Scalloped Potatoes with Spam

My maternal grandfather and my father were both GIs, and they both served in the Pacific, where a staple ration for the troops was Hormel’s Spam. SPAM is an acronym for “spiced ham”, but it soon became known as “Special Army Meat” by soldiers. The meat product, consisting of pork with ham, salt, water, potato starch, salt, and sodium nitrate, doesn’t require refrigeration, has a long shelf life, and is arguably toothsome. Between 1941 and 1945, Hormel shipped over fifteen million cans every week, over all in excess of one hundred million pounds of Spam overseas between 1941 and 1945.

Like so many boomers, I grew up with Spam. We’d have it fried with eggs for breakfast or between two slices of Wonder bread slathered with mayo for lunch, but for very special occasions we would have scalloped potatoes with Spam. While this dish likely just screams of trailer park cuisine to many, I’m certain that millions in my generation who grew up in small towns across the South, likely across the nation, remember Spam in scalloped potatoes as a familiar side on the dinner table and a standard of church potlucks and dinners-on-the-ground.

The bone of contention with scalloped potatoes is whether to add cheese or not. Purists will insist that any scalloped potato recipe with cheese a gratin, when actually a “gratin” is a technique referencing any recipe cooked with a crust, whether it be of cheese, breadcrumbs or some other ingredient, or a container, a gratin dish, which is a shallow oven-proof container. I rarely use cheese myself, opting instead to use a light butter roux, and a mixture of whole milk of milk and heavy cream in a somewhat thin sauce between layers of thinly-sliced starchy potatoes (peeled or unpeeled). This is baked in a medium-high oven (350 or so) until the potatoes are tender and the top somewhat browned. Spam, cubed or sliced (more often cubed), is first lightly fried with just enough oil to toss, and layered in. The Spam itself is quite salty, but you’re going to need to salt the sauce anyway, and I like black pepper. If I use cheese, I’ll use a dry cheese; Romano or Parmesan. Finely diced onions are always an option.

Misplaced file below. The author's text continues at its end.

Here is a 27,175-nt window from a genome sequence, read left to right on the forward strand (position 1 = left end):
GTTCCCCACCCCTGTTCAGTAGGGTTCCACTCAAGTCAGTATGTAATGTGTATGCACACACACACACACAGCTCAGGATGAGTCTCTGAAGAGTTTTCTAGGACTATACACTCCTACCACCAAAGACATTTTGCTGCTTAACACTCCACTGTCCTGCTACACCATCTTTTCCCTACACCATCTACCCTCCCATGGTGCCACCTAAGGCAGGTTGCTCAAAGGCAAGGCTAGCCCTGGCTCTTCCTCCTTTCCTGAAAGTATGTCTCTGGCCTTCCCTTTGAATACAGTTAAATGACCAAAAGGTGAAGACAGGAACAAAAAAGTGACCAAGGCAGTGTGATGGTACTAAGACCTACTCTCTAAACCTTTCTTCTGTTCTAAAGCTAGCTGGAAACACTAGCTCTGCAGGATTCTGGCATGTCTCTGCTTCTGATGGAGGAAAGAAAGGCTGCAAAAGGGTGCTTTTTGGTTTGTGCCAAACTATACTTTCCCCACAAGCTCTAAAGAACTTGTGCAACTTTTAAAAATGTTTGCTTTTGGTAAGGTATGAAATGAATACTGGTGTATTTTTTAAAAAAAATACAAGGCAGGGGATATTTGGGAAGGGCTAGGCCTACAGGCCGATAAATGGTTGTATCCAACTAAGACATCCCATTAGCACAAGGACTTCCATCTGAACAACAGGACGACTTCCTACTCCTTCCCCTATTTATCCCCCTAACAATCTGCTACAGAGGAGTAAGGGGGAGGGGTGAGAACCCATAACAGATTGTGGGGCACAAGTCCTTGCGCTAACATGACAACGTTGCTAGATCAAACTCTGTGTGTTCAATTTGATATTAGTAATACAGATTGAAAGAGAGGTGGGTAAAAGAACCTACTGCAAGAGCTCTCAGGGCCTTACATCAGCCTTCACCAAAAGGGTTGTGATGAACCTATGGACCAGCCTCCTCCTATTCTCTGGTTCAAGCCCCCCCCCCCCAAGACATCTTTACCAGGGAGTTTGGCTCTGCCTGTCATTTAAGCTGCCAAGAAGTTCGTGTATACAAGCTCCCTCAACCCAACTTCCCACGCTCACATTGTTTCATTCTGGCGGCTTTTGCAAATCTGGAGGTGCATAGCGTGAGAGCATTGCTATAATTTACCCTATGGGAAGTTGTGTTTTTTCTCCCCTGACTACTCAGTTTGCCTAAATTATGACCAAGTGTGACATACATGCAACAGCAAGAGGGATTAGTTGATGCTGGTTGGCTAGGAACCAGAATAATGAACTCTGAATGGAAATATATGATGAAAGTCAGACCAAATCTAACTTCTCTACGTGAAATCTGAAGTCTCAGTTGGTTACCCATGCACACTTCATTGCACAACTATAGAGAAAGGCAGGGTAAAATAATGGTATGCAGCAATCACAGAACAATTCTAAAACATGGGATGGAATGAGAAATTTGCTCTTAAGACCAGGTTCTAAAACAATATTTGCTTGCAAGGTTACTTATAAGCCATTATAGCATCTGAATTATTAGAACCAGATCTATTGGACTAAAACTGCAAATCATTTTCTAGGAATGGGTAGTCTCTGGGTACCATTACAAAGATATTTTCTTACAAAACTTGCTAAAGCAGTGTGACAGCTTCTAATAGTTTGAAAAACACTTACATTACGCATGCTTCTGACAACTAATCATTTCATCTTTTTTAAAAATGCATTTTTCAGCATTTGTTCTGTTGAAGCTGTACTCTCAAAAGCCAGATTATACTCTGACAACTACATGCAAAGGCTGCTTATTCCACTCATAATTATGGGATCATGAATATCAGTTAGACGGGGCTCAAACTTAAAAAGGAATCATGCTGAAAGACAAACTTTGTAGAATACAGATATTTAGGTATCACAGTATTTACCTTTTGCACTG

Potatoes Anna

A different version of what most of us know as scalloped potatoes, this simple recipe is also known as a potato cake for obvious reasons. Most recipes will instruct you to peel the potatoes, but I don’t find this necessary, justifying my lassitude by claiming it makes for a prettier presentation. The only trick to preparation is turning the cake to brown both sides. I’m certain that there are people in the world who have the manual dexterity to flip the cake with a flick of the wrist, but a pound of potatoes is a hell of a lot heavier than an omelette, so I’ve yet to master this technique. Instead, I place a lightly oiled plate over the pan, flip it and and slid the potatoes (with exceeding grace and beauty) back into the pan to brown evenly.

Slice small red potatoes very thinly (having a mandolin comes in handy here, and you can find a simple one for a dozen dollars or so) and–working quickly before the potatoes discolor–arrange in layers, sprinkling with salt and pepper, in a small sauté pan with plenty of oil or melted butter. Place in a hot oven—400 or so—until bubbling and lightly browned. Flip (however best you can) to brown evenly. Serve hot with a hard grated cheese and sour cream. Pugnacious people would add rosemary, but I find it annoying.